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Financing Peatland Restoration

1 November 2023

Peatland Restoration is an expensive process with some restoration projects costing 100s of thousands of poundsTherefore, there is public funding available while there are also companies willing to support these projects through the purchase of carbon credits. Although the public funding and the carbon finance are two separate methods of financing Peatland restoration, it is common for projects to take a blended approach where public funding and carbon finance are both used to deliver a project. To learn more read about the Benefits of Peatland Restoration and the activities required in restoration: Peatland Restoration Practicalities.

Public Funding: Peatland Action

Scottish Government has committed £250 million to restore 250,000 hectares of peatland by 2030, this fund is managed by NatureScot’s Peatland Action team. Peatland Action consist of a number of project officers working up and down the country to support the restoration of Scotland’s peatlands.  

All capital costs are typically covered by Peatland Action which includes the cost of project management facilitated by Peatland Action. Peatland Action also offers funding for innovation, experimenting and demo sites. The Peatland Action’s funding is flexible, and the grants awarded can change with a project cost increase (such as due to inflation or delays caused by external factors). The limitations of Peatland Action funding include maximum livestock stocking density and limits on grazing pressure from deer. Peatland Action does not fund fencing and no muir burning is allowed within the restoration area.  

Additional funding can be obtained through the SRDP Agri-Environment Climate Scheme (AECS) for eligible target areas. AECS could be historically used for restoration techniques such as ditch-blocking using plastic piling dams or peat dams. Land managers considering applying for AECS to carry out peatland restoration are advised to consult NatureScot prior to starting the application process for 2024. 

Carbon Finance (Peatland Code)

The main mechanism used in the UK for private financing of peatland restoration projects is the IUCN UK Peatland Code. The Peatland Code is a voluntary standard for peatland restoration which exists to strengthen the market’s trust and confidence, crucially the Peatland Code is not a funding body. Peatland restoration projects registered under the Peatland Code are able to market the climate benefits of peatland restoration (i.e. GHG emissions reduction) which gives them the ability to access private finance to support the peatland restoration project and ongoing management.

Peatland Presentation EVE1519B

GHG emissions reductions quantified as tonnes of CO2e which are achieved by peatland restoration are managed by the UK Land Carbon Registry and can be offered to buyers looking to offset their emissions. The Peatland Code is backed by the UK Government, and it is based on scientific measurements to provide assurance that the climate benefits are real, quantifiable, additional and permanent.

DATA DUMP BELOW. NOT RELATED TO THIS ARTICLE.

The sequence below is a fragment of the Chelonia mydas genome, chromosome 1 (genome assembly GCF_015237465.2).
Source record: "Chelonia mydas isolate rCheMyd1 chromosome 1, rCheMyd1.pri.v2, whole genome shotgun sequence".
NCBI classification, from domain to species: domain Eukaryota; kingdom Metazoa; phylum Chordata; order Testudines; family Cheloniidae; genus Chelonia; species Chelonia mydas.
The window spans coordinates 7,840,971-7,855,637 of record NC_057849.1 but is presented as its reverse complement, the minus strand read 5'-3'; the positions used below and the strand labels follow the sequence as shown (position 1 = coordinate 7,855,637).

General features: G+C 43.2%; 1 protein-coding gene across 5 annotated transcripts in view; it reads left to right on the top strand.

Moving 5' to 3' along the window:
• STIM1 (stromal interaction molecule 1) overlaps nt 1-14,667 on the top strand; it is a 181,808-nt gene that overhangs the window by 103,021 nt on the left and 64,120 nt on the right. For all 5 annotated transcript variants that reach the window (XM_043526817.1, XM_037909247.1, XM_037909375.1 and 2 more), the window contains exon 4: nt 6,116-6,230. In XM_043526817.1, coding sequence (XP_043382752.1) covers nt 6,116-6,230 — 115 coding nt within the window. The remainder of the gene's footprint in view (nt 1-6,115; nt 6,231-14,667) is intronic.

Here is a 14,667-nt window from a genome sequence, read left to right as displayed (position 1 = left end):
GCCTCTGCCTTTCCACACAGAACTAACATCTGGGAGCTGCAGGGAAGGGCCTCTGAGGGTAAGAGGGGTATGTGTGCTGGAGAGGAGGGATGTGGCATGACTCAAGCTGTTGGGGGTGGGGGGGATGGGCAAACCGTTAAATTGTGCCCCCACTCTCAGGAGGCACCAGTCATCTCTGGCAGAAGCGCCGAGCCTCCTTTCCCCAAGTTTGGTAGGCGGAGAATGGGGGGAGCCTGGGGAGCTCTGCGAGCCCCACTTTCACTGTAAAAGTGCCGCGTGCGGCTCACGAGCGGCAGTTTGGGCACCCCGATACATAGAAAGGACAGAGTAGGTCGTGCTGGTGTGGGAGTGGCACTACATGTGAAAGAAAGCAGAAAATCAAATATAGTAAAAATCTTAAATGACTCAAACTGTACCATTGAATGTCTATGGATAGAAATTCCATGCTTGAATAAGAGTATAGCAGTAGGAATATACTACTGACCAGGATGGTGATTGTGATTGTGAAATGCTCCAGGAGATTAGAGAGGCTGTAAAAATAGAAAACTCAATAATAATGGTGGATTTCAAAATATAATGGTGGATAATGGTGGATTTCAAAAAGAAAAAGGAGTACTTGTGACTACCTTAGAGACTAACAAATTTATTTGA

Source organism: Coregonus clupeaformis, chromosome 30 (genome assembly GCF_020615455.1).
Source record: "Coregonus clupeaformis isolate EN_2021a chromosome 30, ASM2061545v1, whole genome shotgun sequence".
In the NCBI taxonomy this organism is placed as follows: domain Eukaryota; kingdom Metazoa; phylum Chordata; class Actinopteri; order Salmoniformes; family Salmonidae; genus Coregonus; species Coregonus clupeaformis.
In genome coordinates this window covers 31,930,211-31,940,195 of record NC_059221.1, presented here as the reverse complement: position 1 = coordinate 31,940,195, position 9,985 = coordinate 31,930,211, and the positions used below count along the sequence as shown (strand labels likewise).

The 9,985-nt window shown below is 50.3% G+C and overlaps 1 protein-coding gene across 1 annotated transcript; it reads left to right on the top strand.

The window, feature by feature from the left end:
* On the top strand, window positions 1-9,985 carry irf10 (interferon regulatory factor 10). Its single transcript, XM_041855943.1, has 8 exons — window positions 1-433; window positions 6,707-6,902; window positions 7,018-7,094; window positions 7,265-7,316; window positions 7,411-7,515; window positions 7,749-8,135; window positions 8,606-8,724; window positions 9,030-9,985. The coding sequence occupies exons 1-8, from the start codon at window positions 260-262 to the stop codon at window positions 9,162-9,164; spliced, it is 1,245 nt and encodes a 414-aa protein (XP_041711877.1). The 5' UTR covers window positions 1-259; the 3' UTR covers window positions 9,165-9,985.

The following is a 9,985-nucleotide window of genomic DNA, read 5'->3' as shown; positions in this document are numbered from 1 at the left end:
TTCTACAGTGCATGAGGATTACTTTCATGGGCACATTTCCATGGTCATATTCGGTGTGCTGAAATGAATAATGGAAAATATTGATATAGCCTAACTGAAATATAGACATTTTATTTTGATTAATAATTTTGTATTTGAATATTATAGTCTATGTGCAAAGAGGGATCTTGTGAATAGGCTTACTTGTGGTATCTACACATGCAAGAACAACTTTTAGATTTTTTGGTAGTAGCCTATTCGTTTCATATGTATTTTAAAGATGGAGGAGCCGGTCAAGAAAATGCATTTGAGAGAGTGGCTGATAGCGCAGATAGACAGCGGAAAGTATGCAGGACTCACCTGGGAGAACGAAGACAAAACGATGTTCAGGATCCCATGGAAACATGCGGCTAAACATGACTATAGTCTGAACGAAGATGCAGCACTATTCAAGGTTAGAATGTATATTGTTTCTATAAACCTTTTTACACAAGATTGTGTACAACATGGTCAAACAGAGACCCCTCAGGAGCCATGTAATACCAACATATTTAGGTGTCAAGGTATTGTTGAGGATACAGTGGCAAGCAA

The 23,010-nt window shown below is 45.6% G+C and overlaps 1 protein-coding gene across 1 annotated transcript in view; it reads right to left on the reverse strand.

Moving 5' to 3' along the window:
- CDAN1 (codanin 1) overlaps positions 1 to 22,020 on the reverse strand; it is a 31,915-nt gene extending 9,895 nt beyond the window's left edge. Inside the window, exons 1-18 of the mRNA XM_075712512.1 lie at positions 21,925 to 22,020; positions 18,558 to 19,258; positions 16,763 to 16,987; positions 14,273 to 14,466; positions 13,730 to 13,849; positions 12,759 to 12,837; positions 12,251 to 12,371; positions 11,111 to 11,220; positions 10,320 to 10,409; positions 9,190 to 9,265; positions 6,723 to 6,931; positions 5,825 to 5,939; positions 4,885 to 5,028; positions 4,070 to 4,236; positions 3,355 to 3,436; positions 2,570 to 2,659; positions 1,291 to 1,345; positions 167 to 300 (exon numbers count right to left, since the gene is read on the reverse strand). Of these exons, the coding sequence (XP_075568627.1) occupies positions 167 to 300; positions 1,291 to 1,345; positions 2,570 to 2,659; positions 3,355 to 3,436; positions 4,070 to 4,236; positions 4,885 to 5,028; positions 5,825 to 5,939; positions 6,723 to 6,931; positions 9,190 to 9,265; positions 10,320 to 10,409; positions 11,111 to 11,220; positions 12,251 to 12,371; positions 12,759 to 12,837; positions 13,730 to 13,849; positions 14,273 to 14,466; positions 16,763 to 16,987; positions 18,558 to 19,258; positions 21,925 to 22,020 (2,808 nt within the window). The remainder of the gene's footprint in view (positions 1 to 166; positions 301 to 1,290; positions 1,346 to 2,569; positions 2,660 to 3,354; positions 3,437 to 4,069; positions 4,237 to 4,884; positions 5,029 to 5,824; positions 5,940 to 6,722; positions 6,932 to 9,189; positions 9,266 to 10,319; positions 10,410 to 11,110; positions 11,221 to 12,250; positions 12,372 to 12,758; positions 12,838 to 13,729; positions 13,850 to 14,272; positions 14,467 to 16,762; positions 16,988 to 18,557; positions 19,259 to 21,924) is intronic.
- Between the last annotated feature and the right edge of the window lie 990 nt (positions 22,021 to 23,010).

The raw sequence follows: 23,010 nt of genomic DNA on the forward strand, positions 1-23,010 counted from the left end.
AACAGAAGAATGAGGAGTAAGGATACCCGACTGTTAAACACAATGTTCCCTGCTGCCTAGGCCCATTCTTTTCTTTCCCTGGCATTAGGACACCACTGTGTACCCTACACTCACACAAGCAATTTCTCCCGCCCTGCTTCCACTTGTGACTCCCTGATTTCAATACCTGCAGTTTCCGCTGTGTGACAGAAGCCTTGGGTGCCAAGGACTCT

Projects wishing to register with the Peatland Code must check and comply with a range of criteria and requirements set by the Peatland Code. These requirements include additionality, avoidance of double counting and a project validation and verification by an approved, independent, third-party body. The additionality, for example, puts the project through two tests: legal compliance and financial feasibility. The legal compliance test states that there cannot be any legal requirement for the peatland within the project area to be restored. The financial feasibility prescribes that the project must be part funded by “carbon finance”, i.e. the maximum level of non-carbon income allowed is 85%. The additionality tests assess whether the project wouldn’t have happened in the absence of the carbon finance, and therefore any emissions reductions are additional. 

Each peatland code project, once validated, is awarded pending issuance units (PIUs). PIUs are essentially a carbon credit in waiting and can be sold immediately with the understanding that they will become verified peatland carbon units (PCUs) at the required verification stages of the project (in year 5 since completion of the restoration works and then every 10 years for the project duration). The issuance of PIUs is crucial at the beginning of projects as it allows for cash to flow prior to project verification, PIUs are usually sold at a lower price than verified units (although no verified units have yet been sold under the Peatland Code due to the short time it has been in operation). These PIUs cannot be used to offset emissions until they are verified. At this stage they are a promise of GHG emissions reduction. It is up to the owner of the PIUs whether these are sold immediately or allowed to mature and become verified peatland carbon units and then sold. Project can be 30 (blanket bogs) up to 100 years in duration and deliver thousands of peatland carbon units over the duration of the project. 

Sarah Erbanova, SAC Consulting

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A girl sitting on a stone stack overlooking an area of peatland in the Scottish hills.

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